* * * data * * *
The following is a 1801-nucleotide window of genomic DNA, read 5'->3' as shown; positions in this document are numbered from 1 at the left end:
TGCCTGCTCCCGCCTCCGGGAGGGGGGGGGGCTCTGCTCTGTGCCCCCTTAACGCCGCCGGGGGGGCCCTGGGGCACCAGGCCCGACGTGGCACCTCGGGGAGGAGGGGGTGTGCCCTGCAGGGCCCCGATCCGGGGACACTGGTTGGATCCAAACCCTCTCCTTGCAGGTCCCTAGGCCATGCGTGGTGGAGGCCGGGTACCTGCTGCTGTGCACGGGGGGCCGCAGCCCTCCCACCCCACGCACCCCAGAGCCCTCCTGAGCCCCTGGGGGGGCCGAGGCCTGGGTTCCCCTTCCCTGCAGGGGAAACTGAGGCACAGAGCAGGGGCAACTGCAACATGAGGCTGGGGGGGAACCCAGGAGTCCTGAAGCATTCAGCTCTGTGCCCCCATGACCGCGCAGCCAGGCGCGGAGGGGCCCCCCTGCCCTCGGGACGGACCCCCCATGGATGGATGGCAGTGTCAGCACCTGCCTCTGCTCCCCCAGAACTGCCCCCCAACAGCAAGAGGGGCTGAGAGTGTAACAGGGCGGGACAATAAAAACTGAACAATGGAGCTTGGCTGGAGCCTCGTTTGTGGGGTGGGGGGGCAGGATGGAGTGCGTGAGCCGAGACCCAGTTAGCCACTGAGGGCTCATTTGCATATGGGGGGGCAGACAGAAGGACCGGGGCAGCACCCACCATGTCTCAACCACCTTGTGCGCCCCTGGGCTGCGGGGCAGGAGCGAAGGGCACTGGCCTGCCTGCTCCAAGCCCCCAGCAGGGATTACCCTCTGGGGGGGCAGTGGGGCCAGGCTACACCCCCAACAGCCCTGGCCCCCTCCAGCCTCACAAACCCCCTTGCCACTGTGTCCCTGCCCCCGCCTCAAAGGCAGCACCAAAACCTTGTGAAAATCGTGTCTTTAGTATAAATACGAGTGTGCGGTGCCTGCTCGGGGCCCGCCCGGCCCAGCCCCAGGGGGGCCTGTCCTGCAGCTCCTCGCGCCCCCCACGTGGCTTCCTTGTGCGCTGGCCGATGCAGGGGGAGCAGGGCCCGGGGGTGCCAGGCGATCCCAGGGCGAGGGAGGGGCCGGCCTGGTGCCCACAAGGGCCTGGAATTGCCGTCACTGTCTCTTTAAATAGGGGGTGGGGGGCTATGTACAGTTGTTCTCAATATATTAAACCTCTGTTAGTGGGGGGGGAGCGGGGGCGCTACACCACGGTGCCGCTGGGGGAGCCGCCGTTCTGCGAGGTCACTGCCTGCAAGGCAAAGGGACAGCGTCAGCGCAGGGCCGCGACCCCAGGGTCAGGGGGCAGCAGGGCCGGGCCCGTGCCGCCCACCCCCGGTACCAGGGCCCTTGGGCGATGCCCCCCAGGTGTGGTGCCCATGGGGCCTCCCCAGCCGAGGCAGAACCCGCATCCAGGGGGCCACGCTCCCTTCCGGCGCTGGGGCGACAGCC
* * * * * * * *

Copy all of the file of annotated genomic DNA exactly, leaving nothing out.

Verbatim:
The following is a 1801-nucleotide window of genomic DNA, read 5'->3' as shown; positions in this document are numbered from 1 at the left end:
TGCCTGCTCCCGCCTCCGGGAGGGGGGGGGGCTCTGCTCTGTGCCCCCTTAACGCCGCCGGGGGGGCCCTGGGGCACCAGGCCCGACGTGGCACCTCGGGGAGGAGGGGGTGTGCCCTGCAGGGCCCCGATCCGGGGACACTGGTTGGATCCAAACCCTCTCCTTGCAGGTCCCTAGGCCATGCGTGGTGGAGGCCGGGTACCTGCTGCTGTGCACGGGGGGCCGCAGCCCTCCCACCCCACGCACCCCAGAGCCCTCCTGAGCCCCTGGGGGGGCCGAGGCCTGGGTTCCCCTTCCCTGCAGGGGAAACTGAGGCACAGAGCAGGGGCAACTGCAACATGAGGCTGGGGGGGAACCCAGGAGTCCTGAAGCATTCAGCTCTGTGCCCCCATGACCGCGCAGCCAGGCGCGGAGGGGCCCCCCTGCCCTCGGGACGGACCCCCCATGGATGGATGGCAGTGTCAGCACCTGCCTCTGCTCCCCCAGAACTGCCCCCCAACAGCAAGAGGGGCTGAGAGTGTAACAGGGCGGGACAATAAAAACTGAACAATGGAGCTTGGCTGGAGCCTCGTTTGTGGGGTGGGGGGGCAGGATGGAGTGCGTGAGCCGAGACCCAGTTAGCCACTGAGGGCTCATTTGCATATGGGGGGGCAGACAGAAGGACCGGGGCAGCACCCACCATGTCTCAACCACCTTGTGCGCCCCTGGGCTGCGGGGCAGGAGCGAAGGGCACTGGCCTGCCTGCTCCAAGCCCCCAGCAGGGATTACCCTCTGGGGGGGCAGTGGGGCCAGGCTACACCCCCAACAGCCCTGGCCCCCTCCAGCCTCACAAACCCCCTTGCCACTGTGTCCCTGCCCCCGCCTCAAAGGCAGCACCAAAACCTTGTGAAAATCGTGTCTTTAGTATAAATACGAGTGTGCGGTGCCTGCTCGGGGCCCGCCCGGCCCAGCCCCAGGGGGGCCTGTCCTGCAGCTCCTCGCGCCCCCCACGTGGCTTCCTTGTGCGCTGGCCGATGCAGGGGGAGCAGGGCCCGGGGGTGCCAGGCGATCCCAGGGCGAGGGAGGGGCCGGCCTGGTGCCCACAAGGGCCTGGAATTGCCGTCACTGTCTCTTTAAATAGGGGGTGGGGGGCTATGTACAGTTGTTCTCAATATATTAAACCTCTGTTAGTGGGGGGGGAGCGGGGGCGCTACACCACGGTGCCGCTGGGGGAGCCGCCGTTCTGCGAGGTCACTGCCTGCAAGGCAAAGGGACAGCGTCAGCGCAGGGCCGCGACCCCAGGGTCAGGGGGCAGCAGGGCCGGGCCCGTGCCGCCCACCCCCGGTACCAGGGCCCTTGGGCGATGCCCCCCAGGTGTGGTGCCCATGGGGCCTCCCCAGCCGAGGCAGAACCCGCATCCAGGGGGCCACGCTCCCTTCCGGCGCTGGGGCGACAGCC